I’ve never had banana-flavored macarons before, which means, that was going to be my next bake. These banana macarons are sweet and super banana-y!
So I’m trying to make macarons more often now that I’ve developed a good ratio for the ingredients. However, I’m not really a fan of just basic flavors for macarons (i.e., vanilla, chocolate, strawberry, etc.). I also didn’t have too many interesting flavors on hand, but I did have two bananas that were close to getting overripe. Initially, I wanted a banana cookie buttercream as a filling, but that didn’t work out, so I thought making a curd would be foolproof. It came out delicious!
Man, I failed so hard attempting the banana cookie buttercream. Andrew and I got all kinds of goodies from Trader Joe’s, one of which was cookie butter. I thought it would be good to pair cookie butter with bananas, and so I planned to make macarons using those two as a filling. Well, not only did it come out way too sweet, but the consistency was also all wrong. I even tried to salvage it by making chocolate cupcakes and using it as frosting, but alas, it could not be saved. Don’t worry though, I made good use of the remaining cookie butter in another recipe.
I still had bananas to use, and I really wanted to make macarons, so I thought, why not make a curd instead? Curds are so easy to make, and a great vehicle for any type of fruit. Plus, it’s really hard to get curds wrong, so I went with it. To be honest, I just eyeballed the ratios for the curd since I’ve made them in the past. It worked out pretty well! Adding a bit of lemon also counterbalanced the sweetness, so I’m definitely adding this recipe to my arsenal.
Tools you’ll need
- 143 g egg whites
- 134 g caster sugar (or regular granulated sugar will do)
- 152 g powdered sugar
- 170 g almond flour
- 2 bananas
- 1/3 cup sugar
- 2 eggs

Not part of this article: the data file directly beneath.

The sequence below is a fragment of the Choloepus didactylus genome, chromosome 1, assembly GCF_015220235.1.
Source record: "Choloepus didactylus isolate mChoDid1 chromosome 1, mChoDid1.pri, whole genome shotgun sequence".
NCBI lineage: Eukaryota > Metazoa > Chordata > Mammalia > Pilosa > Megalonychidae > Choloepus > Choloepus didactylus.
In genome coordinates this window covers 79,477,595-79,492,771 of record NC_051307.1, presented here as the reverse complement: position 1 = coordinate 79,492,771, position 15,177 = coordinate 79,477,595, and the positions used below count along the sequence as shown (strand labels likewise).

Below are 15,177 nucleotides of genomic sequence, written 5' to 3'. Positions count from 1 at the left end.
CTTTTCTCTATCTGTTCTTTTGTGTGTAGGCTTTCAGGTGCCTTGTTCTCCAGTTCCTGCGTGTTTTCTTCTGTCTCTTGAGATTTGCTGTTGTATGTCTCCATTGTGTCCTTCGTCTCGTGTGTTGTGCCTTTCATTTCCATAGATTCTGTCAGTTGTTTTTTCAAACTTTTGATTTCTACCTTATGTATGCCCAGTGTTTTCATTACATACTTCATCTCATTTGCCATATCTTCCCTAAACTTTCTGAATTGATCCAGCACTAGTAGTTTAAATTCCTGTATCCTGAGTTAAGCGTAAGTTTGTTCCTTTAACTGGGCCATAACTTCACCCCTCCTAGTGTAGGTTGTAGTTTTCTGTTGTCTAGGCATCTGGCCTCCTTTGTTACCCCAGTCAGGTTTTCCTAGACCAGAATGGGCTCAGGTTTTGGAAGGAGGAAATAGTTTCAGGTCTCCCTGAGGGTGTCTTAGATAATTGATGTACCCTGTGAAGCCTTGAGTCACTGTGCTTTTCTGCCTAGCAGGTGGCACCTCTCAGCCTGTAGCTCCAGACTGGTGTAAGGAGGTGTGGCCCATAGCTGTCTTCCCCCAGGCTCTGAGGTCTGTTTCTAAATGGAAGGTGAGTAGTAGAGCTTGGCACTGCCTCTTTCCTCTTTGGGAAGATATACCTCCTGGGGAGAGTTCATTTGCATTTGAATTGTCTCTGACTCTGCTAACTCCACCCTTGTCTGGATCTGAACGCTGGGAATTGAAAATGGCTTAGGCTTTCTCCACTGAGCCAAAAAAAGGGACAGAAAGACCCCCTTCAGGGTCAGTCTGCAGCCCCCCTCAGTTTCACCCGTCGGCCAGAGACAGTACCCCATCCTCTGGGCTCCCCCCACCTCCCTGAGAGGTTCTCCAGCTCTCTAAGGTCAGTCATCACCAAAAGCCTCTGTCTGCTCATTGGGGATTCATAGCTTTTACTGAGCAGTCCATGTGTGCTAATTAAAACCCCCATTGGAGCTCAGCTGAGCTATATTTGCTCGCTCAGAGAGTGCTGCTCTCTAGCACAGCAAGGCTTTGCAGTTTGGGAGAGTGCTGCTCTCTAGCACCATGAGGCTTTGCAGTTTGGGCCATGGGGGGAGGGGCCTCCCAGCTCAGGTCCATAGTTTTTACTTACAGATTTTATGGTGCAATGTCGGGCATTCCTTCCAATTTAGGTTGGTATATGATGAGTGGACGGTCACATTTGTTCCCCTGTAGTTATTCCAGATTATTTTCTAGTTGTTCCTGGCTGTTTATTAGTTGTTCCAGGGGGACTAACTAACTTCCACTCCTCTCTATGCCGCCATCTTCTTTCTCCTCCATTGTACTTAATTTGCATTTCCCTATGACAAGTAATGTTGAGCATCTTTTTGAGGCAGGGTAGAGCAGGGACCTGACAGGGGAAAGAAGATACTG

- 2 tbsp unsalted butter
- 2 tbsp cornstarch
- juice of 1 small lemon
- Boil water in a small pot. Place your egg whites and caster sugar in a mixing bowl and place it on top of the pot, making sure the boiling water does not touch the bottom of the bowl. This is called a double boiler, making sure you're cooking the egg whites low and slow. Keep whisking until the egg white-sugar mixture reaches 130°F.
- Pulse the almond flour and powdered sugar in a food processor until there are no significant lumps left. Be careful to not process it so much that it turns into a paste. About 5-7 pulses should do the trick.
- In a stand mixer, mix the cooked egg white-sugar mixture on medium low (4 on the KitchenAid stand mixer) until it gets foamy. Then mix on medium (6 on KA) until soft peaks form. Turn it up to medium high (8 on KA) until stiff peaks.
- Sift the almond flour and powdered sugar mixture into the stand mixer bowl and mix on the lowest setting, just enough to incorporate the dry ingredients in.
- Add some food coloring gel in the batter to make it look tan. This will really depend on the brand and color you use, but for me, I use Cake Craft's food coloring gel. For this, I used one drop of java brown, 1 drop of sunset orange, and 2 drops of sunset yellow. I like this brand because a little goes a long way.
- With a rubber spatula, fold the macaron batter until it reaches a lava-like consistency.
- Pipe the batter into a lined baking sheet. If you want to make things easier, I highly recommend using a template. I always use a template because my piping is not very stable. You'll likely need two baking sheets for this. Let it rest for at least 40 minutes until it forms a bit of skin on the top.
- Preheat your oven to 300°F.
- Bake the macarons for 15 minutes. Since you have two baking sheets, you'll want to cook each batch one at a time.
- While your macaron shells bake, put all the banana curd ingredients in a food processor or blender and mix until you have a smooth mixture.
- Pour the curd mixture into a small saucepan and keep stirring while it cooks until it thickens. Chill for at least 30 minutes.
- Before filling, make sure your macaron shells and banana curd are cool. If the macaron shells are ready, pipe the curd on to half of the shells (or all your designated bottom shells) and top with another shell. Enjoy!
There’s not really a golden ratio for the macaron shells. However, I did end up stumbling upon a ratio of the ingredients that works for me, specifically for the Swiss meringue method. Feel free to use the calculator below (coded with the mentioned ratio) by entering the weight of your egg whites in grams. It will then provide you with the weight in grams for the almond flour, caster sugar, and powdered sugar.